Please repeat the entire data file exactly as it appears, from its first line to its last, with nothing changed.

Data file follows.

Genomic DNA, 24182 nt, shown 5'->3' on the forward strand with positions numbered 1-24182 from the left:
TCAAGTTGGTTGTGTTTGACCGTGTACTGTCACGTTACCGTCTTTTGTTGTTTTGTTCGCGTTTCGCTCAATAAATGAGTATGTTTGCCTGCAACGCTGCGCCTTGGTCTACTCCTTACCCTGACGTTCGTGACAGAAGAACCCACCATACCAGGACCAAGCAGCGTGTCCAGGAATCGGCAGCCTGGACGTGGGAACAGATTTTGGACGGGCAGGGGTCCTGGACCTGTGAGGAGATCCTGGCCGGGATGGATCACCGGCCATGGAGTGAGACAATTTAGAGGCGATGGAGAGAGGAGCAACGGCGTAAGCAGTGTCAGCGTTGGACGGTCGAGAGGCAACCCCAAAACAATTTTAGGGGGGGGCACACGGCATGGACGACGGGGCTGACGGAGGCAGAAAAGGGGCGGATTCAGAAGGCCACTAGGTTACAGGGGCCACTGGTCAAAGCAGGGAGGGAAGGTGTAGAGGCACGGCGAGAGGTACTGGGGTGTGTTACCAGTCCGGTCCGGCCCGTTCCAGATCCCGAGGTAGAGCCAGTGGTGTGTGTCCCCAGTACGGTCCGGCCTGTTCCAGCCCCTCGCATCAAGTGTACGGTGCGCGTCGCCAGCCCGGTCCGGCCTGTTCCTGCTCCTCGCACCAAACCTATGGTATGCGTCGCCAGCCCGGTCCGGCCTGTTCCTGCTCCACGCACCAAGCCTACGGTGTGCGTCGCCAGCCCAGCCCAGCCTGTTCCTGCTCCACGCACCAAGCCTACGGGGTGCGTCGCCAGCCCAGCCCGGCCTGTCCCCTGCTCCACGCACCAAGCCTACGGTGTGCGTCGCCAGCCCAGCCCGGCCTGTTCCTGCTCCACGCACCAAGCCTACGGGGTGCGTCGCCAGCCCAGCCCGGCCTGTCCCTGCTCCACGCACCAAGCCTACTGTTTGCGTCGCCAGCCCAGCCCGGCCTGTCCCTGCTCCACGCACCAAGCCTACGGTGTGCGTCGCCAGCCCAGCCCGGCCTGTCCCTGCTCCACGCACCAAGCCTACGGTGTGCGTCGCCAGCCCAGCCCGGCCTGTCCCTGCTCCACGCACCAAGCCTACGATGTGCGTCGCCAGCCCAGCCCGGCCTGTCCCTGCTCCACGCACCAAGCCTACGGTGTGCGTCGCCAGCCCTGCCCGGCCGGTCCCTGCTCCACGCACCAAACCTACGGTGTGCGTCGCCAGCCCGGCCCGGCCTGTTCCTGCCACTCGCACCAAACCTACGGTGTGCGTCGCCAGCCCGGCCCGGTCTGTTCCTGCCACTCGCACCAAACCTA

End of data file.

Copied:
Genomic DNA, 24182 nt, shown 5'->3' on the forward strand with positions numbered 1-24182 from the left:
TCAAGTTGGTTGTGTTTGACCGTGTACTGTCACGTTACCGTCTTTTGTTGTTTTGTTCGCGTTTCGCTCAATAAATGAGTATGTTTGCCTGCAACGCTGCGCCTTGGTCTACTCCTTACCCTGACGTTCGTGACAGAAGAACCCACCATACCAGGACCAAGCAGCGTGTCCAGGAATCGGCAGCCTGGACGTGGGAACAGATTTTGGACGGGCAGGGGTCCTGGACCTGTGAGGAGATCCTGGCCGGGATGGATCACCGGCCATGGAGTGAGACAATTTAGAGGCGATGGAGAGAGGAGCAACGGCGTAAGCAGTGTCAGCGTTGGACGGTCGAGAGGCAACCCCAAAACAATTTTAGGGGGGGGCACACGGCATGGACGACGGGGCTGACGGAGGCAGAAAAGGGGCGGATTCAGAAGGCCACTAGGTTACAGGGGCCACTGGTCAAAGCAGGGAGGGAAGGTGTAGAGGCACGGCGAGAGGTACTGGGGTGTGTTACCAGTCCGGTCCGGCCCGTTCCAGATCCCGAGGTAGAGCCAGTGGTGTGTGTCCCCAGTACGGTCCGGCCTGTTCCAGCCCCTCGCATCAAGTGTACGGTGCGCGTCGCCAGCCCGGTCCGGCCTGTTCCTGCTCCTCGCACCAAACCTATGGTATGCGTCGCCAGCCCGGTCCGGCCTGTTCCTGCTCCACGCACCAAGCCTACGGTGTGCGTCGCCAGCCCAGCCCAGCCTGTTCCTGCTCCACGCACCAAGCCTACGGGGTGCGTCGCCAGCCCAGCCCGGCCTGTCCCCTGCTCCACGCACCAAGCCTACGGTGTGCGTCGCCAGCCCAGCCCGGCCTGTTCCTGCTCCACGCACCAAGCCTACGGGGTGCGTCGCCAGCCCAGCCCGGCCTGTCCCTGCTCCACGCACCAAGCCTACTGTTTGCGTCGCCAGCCCAGCCCGGCCTGTCCCTGCTCCACGCACCAAGCCTACGGTGTGCGTCGCCAGCCCAGCCCGGCCTGTCCCTGCTCCACGCACCAAGCCTACGGTGTGCGTCGCCAGCCCAGCCCGGCCTGTCCCTGCTCCACGCACCAAGCCTACGATGTGCGTCGCCAGCCCAGCCCGGCCTGTCCCTGCTCCACGCACCAAGCCTACGGTGTGCGTCGCCAGCCCTGCCCGGCCGGTCCCTGCTCCACGCACCAAACCTACGGTGTGCGTCGCCAGCCCGGCCCGGCCTGTTCCTGCCACTCGCACCAAACCTACGGTGTGCGTCGCCAGCCCGGCCCGGTCTGTTCCTGCCACTCGCACCAAACCTA